A Supportive Home for Transgender Students
Savannah, Georgia: Savannah College of Art and Design
Thesis (M.F.A.) -- Interior Design
Savannah College of Art and Design -- Department of Interior Design
Bibliography: pages 61-62
"Transgender people are one of the most vulnerable populations in the world, even in comparison to the rest of the LGBTQ community. They are at a higher risk of harassment, abuse, and discrimination, especially because of their physical appearance and emotional vulnerability. Their continuous rejection and stigmatization affect their mental, emotional, and psychological well-being. Often, due to these circumstances, refuge is found in their home. It is a sanctuary, a haven, and the only place where they feel completely safe without the fear of judgement. With an estimated 1.4 million transgender individuals in the United States, researching and understanding their needs, relationship with, and attachment to their home environment is important. This thesis aims to understand the interior design factors that affect transgender student’s needs in a residential space. It also focused to help them achieve the optimum level of privacy (Altman, 1975), which means the desired privacy level is equivalent to the achieved privacy level. The synthesis of a mixed-methods research methodology, including design theories, interviews with transgender individuals 18-25 years of age, and a series of observations, forms the design proposal."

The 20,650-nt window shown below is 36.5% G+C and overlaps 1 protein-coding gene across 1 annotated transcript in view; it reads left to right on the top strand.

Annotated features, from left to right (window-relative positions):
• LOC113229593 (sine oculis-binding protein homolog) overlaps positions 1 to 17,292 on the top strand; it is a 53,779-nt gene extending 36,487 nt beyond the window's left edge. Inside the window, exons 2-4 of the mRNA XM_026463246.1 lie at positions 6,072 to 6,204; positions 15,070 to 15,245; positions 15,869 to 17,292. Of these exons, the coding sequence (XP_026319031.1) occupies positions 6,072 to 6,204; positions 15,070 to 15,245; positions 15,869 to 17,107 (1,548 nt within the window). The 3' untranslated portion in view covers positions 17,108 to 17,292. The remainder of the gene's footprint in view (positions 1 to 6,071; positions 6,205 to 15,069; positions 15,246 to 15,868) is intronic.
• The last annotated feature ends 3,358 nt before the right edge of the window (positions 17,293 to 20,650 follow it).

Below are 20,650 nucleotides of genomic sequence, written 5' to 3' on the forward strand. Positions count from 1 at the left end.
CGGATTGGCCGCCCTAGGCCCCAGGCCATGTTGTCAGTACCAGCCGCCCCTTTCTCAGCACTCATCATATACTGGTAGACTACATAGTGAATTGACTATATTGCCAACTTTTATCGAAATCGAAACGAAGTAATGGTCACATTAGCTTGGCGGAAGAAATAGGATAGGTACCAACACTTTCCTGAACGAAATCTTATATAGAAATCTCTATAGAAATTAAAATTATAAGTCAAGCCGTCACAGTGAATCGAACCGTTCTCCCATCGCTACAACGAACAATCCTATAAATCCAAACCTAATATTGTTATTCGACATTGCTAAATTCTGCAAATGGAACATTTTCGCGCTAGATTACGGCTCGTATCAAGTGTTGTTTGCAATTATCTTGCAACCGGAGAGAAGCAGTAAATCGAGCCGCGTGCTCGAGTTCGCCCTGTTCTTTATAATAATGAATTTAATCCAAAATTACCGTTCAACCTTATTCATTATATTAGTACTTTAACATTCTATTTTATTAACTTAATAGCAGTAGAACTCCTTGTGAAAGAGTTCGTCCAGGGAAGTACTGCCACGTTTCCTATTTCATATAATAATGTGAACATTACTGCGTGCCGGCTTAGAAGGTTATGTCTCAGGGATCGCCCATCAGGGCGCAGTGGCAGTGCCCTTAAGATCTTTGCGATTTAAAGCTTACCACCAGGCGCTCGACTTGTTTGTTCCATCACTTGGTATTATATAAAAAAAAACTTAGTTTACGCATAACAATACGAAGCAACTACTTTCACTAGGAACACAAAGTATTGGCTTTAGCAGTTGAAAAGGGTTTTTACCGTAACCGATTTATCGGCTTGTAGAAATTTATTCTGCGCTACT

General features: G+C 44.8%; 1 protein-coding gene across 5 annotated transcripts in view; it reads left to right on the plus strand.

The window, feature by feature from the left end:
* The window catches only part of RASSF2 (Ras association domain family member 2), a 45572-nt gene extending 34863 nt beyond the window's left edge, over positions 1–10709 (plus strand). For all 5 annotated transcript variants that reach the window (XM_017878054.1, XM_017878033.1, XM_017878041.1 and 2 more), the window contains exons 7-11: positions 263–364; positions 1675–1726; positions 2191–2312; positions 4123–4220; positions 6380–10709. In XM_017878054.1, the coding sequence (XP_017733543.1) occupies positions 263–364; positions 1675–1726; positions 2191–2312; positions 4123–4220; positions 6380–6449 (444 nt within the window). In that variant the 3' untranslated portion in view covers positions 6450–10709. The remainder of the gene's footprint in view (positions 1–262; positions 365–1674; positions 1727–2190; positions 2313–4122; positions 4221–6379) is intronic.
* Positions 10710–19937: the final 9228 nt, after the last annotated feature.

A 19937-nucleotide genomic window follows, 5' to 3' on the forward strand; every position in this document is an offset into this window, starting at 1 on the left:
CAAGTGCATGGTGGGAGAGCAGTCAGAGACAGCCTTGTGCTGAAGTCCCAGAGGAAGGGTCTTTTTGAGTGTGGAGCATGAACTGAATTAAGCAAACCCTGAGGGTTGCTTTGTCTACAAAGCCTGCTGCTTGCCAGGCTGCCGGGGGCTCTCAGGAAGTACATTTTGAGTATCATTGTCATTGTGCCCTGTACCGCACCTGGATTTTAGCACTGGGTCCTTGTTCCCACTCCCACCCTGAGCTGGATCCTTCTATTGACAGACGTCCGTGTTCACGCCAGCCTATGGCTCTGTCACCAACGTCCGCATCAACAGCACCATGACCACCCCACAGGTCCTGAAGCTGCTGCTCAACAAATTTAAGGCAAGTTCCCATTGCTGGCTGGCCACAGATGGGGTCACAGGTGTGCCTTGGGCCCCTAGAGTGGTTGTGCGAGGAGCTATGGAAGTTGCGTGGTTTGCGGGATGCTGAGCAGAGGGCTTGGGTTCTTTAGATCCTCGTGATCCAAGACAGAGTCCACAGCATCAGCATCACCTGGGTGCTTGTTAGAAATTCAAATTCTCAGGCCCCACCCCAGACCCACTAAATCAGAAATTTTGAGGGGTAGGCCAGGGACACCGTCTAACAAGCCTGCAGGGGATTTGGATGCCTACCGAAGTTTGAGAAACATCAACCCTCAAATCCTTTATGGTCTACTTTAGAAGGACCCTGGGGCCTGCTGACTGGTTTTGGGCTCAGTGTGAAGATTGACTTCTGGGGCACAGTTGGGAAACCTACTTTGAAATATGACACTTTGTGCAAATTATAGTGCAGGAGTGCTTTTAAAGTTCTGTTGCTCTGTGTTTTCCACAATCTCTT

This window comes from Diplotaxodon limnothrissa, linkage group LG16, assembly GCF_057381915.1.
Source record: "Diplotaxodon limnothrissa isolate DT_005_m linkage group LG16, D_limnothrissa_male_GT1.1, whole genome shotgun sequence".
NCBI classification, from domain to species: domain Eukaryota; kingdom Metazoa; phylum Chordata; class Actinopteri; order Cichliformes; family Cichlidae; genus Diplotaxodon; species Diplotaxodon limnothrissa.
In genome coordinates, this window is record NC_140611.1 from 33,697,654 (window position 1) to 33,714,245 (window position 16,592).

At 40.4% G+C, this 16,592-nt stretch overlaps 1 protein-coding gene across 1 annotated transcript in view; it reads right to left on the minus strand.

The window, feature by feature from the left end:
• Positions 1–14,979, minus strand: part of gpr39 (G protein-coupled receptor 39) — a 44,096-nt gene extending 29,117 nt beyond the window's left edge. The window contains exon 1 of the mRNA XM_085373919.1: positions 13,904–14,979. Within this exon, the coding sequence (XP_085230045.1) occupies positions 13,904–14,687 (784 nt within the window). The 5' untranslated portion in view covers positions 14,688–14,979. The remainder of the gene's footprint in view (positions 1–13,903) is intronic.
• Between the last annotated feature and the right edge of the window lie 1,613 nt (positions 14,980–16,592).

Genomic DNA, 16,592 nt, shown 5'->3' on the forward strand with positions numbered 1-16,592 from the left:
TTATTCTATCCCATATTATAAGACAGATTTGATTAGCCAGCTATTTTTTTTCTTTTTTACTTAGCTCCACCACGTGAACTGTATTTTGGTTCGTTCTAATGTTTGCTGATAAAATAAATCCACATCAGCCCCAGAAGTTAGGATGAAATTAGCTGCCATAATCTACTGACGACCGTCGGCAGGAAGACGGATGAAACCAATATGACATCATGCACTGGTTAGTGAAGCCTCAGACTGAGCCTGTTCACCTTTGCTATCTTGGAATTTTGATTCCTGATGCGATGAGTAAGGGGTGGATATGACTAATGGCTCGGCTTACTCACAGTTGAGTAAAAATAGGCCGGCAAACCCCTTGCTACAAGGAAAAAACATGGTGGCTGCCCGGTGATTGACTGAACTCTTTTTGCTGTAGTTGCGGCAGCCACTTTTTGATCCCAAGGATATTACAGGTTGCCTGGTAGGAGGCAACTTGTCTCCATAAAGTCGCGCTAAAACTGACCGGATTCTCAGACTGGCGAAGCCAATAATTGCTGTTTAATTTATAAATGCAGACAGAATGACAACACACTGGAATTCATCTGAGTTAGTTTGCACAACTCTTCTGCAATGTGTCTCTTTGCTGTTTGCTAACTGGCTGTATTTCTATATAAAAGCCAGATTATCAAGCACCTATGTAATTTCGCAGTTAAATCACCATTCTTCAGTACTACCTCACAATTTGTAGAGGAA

Keywords: transgender, transsexual, gender dysphoria, gender identity, gender expression, gender non-conforming, masking, privacy, territoriality, and personal space
CHAIR: Navarro, Ricardo
Bonney, Courtney Grunninger
Boggs, Charles M.
PDF : 90 pages, illustrations (chiefly color), plans
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